I'm Chinese. And bilingual. Unfortunately over the years my mindset has become too “westernized” for my Mandarin standard to keep up with my English one. So each time my Dad brings home a copy of the Chinese evening daily, I'll half-heartedly browse through it looking intently for crime-related or trashy celebrities news, which are far more exciting.
But a few days ago while lazily flipping through the reports, something caught my attention. Right before my eyes was an astonishing report on tattoos, a topic that is rarely discussed in local media, let alone making it to a tabloid circulated nationwide.
Being an admirer of tattoos and art form, I knew I had to read the entire report. And I did. Excruciatingly slow though, due to my lousy command of Mandarin. (Yeah, go ahead and laugh all you want.)
In the report, a local tattoo shop owner gave a true account of an “inspired” 10-year-old boy who walked into the shop asking to be tattooed – at 10:30 pm! My eyes popped. Why wasn't the boy at home in bed preparing for school the next day we'll never know. The reporter also interviewed two youths who got their first tattoos when they were just 15. One of them has since regretted his rash decision.
I live in Singapore where there are already too many official rules and regulations. But amazingly, not only are there no rules governing the minimum legal age for tattooing minors, there is also no proper registrar for tracking tattoo artists.
I was totally taken aback to discover this, to say the least. By comparison, things are a lot stricter in the US. Do you know that in almost every US state, it is illegal to get a tattoo anywhere other than a licensed tattoo shop? And yes, the tattoo artist must be properly licensed.
Just imagine – we've (unwittingly) beaten the Americans in democracy and freedom rights in the most unlikely way! I bet you are surprised, aren't you?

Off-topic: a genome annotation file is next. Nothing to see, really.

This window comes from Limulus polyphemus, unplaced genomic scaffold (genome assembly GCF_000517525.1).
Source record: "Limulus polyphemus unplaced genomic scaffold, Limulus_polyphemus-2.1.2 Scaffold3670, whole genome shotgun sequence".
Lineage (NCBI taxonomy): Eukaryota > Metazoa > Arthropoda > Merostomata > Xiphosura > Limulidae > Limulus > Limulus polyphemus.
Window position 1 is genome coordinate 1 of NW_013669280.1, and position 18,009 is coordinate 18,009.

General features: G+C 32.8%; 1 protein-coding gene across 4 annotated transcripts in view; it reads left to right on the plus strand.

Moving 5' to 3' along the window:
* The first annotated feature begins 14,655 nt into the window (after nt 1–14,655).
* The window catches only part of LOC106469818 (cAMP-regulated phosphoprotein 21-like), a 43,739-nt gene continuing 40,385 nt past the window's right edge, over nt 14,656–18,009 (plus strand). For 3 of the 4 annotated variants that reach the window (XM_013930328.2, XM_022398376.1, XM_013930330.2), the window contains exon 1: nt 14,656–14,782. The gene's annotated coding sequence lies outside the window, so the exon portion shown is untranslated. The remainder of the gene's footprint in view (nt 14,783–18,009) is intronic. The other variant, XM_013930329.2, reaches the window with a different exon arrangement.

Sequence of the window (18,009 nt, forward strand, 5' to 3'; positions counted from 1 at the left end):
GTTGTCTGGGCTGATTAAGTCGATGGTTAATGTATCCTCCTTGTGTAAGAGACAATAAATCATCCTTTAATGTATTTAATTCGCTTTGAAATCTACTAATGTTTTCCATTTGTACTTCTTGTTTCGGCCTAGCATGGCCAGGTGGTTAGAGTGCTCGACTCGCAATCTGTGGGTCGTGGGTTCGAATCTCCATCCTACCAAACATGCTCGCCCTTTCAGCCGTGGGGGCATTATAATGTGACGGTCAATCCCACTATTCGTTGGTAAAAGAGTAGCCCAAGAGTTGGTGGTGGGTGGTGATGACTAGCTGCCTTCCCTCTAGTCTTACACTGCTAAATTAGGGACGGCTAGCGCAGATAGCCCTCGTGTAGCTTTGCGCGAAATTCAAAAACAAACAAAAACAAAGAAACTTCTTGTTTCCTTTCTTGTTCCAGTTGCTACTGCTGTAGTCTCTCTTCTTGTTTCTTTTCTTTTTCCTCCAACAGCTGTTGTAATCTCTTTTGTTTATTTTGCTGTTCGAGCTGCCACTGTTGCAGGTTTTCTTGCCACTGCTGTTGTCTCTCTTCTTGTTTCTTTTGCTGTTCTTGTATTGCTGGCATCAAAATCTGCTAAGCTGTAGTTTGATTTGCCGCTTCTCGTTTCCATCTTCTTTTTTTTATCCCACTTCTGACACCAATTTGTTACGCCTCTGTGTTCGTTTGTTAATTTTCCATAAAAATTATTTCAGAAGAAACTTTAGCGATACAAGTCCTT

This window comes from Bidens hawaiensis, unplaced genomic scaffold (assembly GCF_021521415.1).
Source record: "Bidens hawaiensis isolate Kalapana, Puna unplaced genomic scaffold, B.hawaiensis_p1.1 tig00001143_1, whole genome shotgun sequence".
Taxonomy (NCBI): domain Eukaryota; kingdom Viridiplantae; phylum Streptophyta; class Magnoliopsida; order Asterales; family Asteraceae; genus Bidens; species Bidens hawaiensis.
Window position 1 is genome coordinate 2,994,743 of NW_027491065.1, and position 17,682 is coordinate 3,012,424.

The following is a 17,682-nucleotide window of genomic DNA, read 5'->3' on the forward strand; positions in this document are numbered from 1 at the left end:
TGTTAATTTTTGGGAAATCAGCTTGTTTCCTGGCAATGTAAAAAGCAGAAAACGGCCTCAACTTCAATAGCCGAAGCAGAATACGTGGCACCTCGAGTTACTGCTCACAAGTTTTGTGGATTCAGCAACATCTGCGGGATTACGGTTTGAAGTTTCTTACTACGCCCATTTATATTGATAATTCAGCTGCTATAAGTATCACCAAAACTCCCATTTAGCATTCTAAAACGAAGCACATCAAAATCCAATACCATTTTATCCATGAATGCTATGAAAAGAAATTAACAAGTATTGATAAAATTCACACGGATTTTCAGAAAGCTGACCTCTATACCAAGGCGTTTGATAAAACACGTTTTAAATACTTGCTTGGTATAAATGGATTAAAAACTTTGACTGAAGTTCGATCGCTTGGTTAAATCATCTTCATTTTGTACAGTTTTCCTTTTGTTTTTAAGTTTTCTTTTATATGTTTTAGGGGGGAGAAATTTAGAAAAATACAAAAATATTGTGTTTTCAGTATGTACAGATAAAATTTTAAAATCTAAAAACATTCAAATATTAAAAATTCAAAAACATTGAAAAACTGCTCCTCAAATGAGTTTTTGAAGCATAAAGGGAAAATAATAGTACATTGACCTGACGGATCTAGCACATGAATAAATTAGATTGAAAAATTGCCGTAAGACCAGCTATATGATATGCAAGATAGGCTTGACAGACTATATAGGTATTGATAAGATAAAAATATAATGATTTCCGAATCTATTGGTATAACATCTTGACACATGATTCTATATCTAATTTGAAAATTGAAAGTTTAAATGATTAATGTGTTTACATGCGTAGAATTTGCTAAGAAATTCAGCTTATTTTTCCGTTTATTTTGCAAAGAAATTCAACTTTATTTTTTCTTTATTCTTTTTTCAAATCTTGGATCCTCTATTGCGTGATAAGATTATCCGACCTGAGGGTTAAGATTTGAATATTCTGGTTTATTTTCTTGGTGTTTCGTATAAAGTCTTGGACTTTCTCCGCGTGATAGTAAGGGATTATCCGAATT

But is this the right way things should be? So what does this mean for the young and restless who are seeking to get their first tattoo?
Well, my first piece of advice would be that serious thoughts must be given on whether to even go for a tattoo. Consider this: according to the American Society of Dermatological Surgery, 50% of the millions of Americans who get a tattoo eventually want it removed. Yes, in other words, they regretted getting a tattoo.
I am sure you would rather have a tattoo you are proud of, wouldn't you?
Second, if you live in an area where there is a minimum age requirement and you happen to just meet it, you must first seek the advice of a trustworthy senior who has tattoos. You should question him clearly on what went through psychologically and emotionally as he readied himself for a tattoo. Going through this activity will help you to establish the correct frame of mind to go about selecting a suitable tattoo design for yourself.
If you are underage when it comes to getting a tattoo, chances are you will inevitably regret it soon enough.
Also, seek professional advice from a good tattoo artist for ideas of tattoo designs. Check if he is able to custom-design one for you.
For the record, the 10-year-old boy was prompted turned down by the shop owner. Phew!